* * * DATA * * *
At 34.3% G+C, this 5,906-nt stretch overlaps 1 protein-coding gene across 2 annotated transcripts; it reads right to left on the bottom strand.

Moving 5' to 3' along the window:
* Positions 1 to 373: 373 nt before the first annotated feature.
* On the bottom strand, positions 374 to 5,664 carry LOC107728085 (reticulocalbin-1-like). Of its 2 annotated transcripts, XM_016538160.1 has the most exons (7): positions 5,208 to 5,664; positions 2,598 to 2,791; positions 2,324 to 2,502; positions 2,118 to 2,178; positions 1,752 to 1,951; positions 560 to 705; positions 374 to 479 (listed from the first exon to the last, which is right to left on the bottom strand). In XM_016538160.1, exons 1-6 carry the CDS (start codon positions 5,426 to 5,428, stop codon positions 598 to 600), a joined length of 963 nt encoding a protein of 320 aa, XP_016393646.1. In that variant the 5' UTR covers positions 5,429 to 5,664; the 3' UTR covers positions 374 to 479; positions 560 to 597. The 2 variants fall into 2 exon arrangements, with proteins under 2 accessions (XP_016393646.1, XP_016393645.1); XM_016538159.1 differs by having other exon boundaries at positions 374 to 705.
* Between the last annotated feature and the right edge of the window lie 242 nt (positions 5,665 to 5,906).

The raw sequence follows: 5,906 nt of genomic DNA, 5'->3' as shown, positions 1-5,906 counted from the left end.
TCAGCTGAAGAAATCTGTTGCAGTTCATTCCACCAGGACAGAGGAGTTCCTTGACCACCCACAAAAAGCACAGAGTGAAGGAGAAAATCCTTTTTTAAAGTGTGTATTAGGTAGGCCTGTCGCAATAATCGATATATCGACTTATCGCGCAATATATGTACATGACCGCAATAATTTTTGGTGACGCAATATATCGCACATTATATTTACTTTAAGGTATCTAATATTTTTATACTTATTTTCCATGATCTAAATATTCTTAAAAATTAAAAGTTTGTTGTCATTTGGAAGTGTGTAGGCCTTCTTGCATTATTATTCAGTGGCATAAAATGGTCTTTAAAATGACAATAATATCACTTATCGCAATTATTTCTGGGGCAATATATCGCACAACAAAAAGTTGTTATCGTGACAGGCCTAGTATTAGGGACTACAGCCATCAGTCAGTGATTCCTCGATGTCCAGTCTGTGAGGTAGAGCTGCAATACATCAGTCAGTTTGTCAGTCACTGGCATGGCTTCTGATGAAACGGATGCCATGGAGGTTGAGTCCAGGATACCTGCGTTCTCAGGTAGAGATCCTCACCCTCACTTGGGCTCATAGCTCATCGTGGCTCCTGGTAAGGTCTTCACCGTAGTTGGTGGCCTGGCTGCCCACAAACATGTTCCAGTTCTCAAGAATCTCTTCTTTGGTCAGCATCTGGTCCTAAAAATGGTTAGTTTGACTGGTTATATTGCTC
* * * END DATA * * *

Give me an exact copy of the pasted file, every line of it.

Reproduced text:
At 34.3% G+C, this 5,906-nt stretch overlaps 1 protein-coding gene across 2 annotated transcripts; it reads right to left on the bottom strand.

Moving 5' to 3' along the window:
* Positions 1 to 373: 373 nt before the first annotated feature.
* On the bottom strand, positions 374 to 5,664 carry LOC107728085 (reticulocalbin-1-like). Of its 2 annotated transcripts, XM_016538160.1 has the most exons (7): positions 5,208 to 5,664; positions 2,598 to 2,791; positions 2,324 to 2,502; positions 2,118 to 2,178; positions 1,752 to 1,951; positions 560 to 705; positions 374 to 479 (listed from the first exon to the last, which is right to left on the bottom strand). In XM_016538160.1, exons 1-6 carry the CDS (start codon positions 5,426 to 5,428, stop codon positions 598 to 600), a joined length of 963 nt encoding a protein of 320 aa, XP_016393646.1. In that variant the 5' UTR covers positions 5,429 to 5,664; the 3' UTR covers positions 374 to 479; positions 560 to 597. The 2 variants fall into 2 exon arrangements, with proteins under 2 accessions (XP_016393646.1, XP_016393645.1); XM_016538159.1 differs by having other exon boundaries at positions 374 to 705.
* Between the last annotated feature and the right edge of the window lie 242 nt (positions 5,665 to 5,906).

The raw sequence follows: 5,906 nt of genomic DNA, 5'->3' as shown, positions 1-5,906 counted from the left end.
TCAGCTGAAGAAATCTGTTGCAGTTCATTCCACCAGGACAGAGGAGTTCCTTGACCACCCACAAAAAGCACAGAGTGAAGGAGAAAATCCTTTTTTAAAGTGTGTATTAGGTAGGCCTGTCGCAATAATCGATATATCGACTTATCGCGCAATATATGTACATGACCGCAATAATTTTTGGTGACGCAATATATCGCACATTATATTTACTTTAAGGTATCTAATATTTTTATACTTATTTTCCATGATCTAAATATTCTTAAAAATTAAAAGTTTGTTGTCATTTGGAAGTGTGTAGGCCTTCTTGCATTATTATTCAGTGGCATAAAATGGTCTTTAAAATGACAATAATATCACTTATCGCAATTATTTCTGGGGCAATATATCGCACAACAAAAAGTTGTTATCGTGACAGGCCTAGTATTAGGGACTACAGCCATCAGTCAGTGATTCCTCGATGTCCAGTCTGTGAGGTAGAGCTGCAATACATCAGTCAGTTTGTCAGTCACTGGCATGGCTTCTGATGAAACGGATGCCATGGAGGTTGAGTCCAGGATACCTGCGTTCTCAGGTAGAGATCCTCACCCTCACTTGGGCTCATAGCTCATCGTGGCTCCTGGTAAGGTCTTCACCGTAGTTGGTGGCCTGGCTGCCCACAAACATGTTCCAGTTCTCAAGAATCTCTTCTTTGGTCAGCATCTGGTCCTAAAAATGGTTAGTTTGACTGGTTATATTGCTC